Seagrass meadows play a crucial role in supporting biodiversity, improving water quality, protecting shorelines, and sequestering carbon. But estimates in the UK indicate that compared with historic levels, up to 92 per cent of seagrass has been lost. Man-made factors have contributed significantly to this decline, including coastal development, dredging, poor water quality and run-off.
A new scientific report has highlighted the importance of restoring and protecting seagrass as a way of harnessing nature to mitigate against climate change. The research has been published by Blue Marine Foundation, University of Oxford (Seascape Ecology Lab and the Nature-based Solutions Initiative), Project Seagrass and other partners.
Seagrass restoration projects in the UK were first implemented in 2019 and there are now many initiatives under way. But, while there are globally applicable carbon codes for seagrass, no UK-specific code exists. Examples in other regions indicate that seagrass could absorb carbon up to 10 times faster than forests, but there is no published data for the UK.
Gathering evidence for a UK seagrass carbon code would enable an integrated approach to restoring and recovering ecosystems, in alignment with other codes for specific habitats. The report emphasises a particular need for better data on the spatial extent and condition of seagrass, as well as on net carbon sequestration and restoration outcomes.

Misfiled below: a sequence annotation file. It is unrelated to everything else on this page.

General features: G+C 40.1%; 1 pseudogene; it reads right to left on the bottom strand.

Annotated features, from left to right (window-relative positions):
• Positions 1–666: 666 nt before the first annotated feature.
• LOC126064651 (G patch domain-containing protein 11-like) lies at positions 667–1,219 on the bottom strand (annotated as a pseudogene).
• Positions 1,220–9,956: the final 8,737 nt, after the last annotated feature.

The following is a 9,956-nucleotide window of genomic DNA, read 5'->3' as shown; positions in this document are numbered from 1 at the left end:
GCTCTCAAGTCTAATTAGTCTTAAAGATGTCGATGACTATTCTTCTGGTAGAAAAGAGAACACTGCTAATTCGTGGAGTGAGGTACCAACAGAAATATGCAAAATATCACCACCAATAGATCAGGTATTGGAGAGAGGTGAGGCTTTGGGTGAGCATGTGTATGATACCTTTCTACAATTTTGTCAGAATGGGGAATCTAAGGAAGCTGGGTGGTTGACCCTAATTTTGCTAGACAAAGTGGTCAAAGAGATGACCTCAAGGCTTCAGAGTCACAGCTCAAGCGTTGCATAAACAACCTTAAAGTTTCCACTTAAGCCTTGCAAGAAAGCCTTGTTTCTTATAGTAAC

‘With so little known about UK seagrass meadows, we have both a challenge and opportunity,’ says Melissa Ward, lead author at the Oxford Seascape Ecology Lab. ‘Collecting essential data on carbon offsets achieved through UK seagrass restoration can pave the way for a carbon code, bringing the UK closer to greenhouse gas reduction and habitat recovery goals.’
The report calls for the establishment of a UK seagrass carbon code to channel the growing interest in carbon credit programmes towards seagrass restoration projects. A UK code would also provide a framework to verify and measure seagrass carbon sequestration, ensuring that any generated carbon credits are of high quality.
In addition, the authors recommend that a code should incorporate key sustainability principles, including those defined by the IUCN Global Nature-based Solutions Standard and the ‘High-Quality Blue Carbon Principles and Guidance’. Collaboration between multiple agencies, organisations, and public bodies is also crucial, to share insights on both a national and global scale.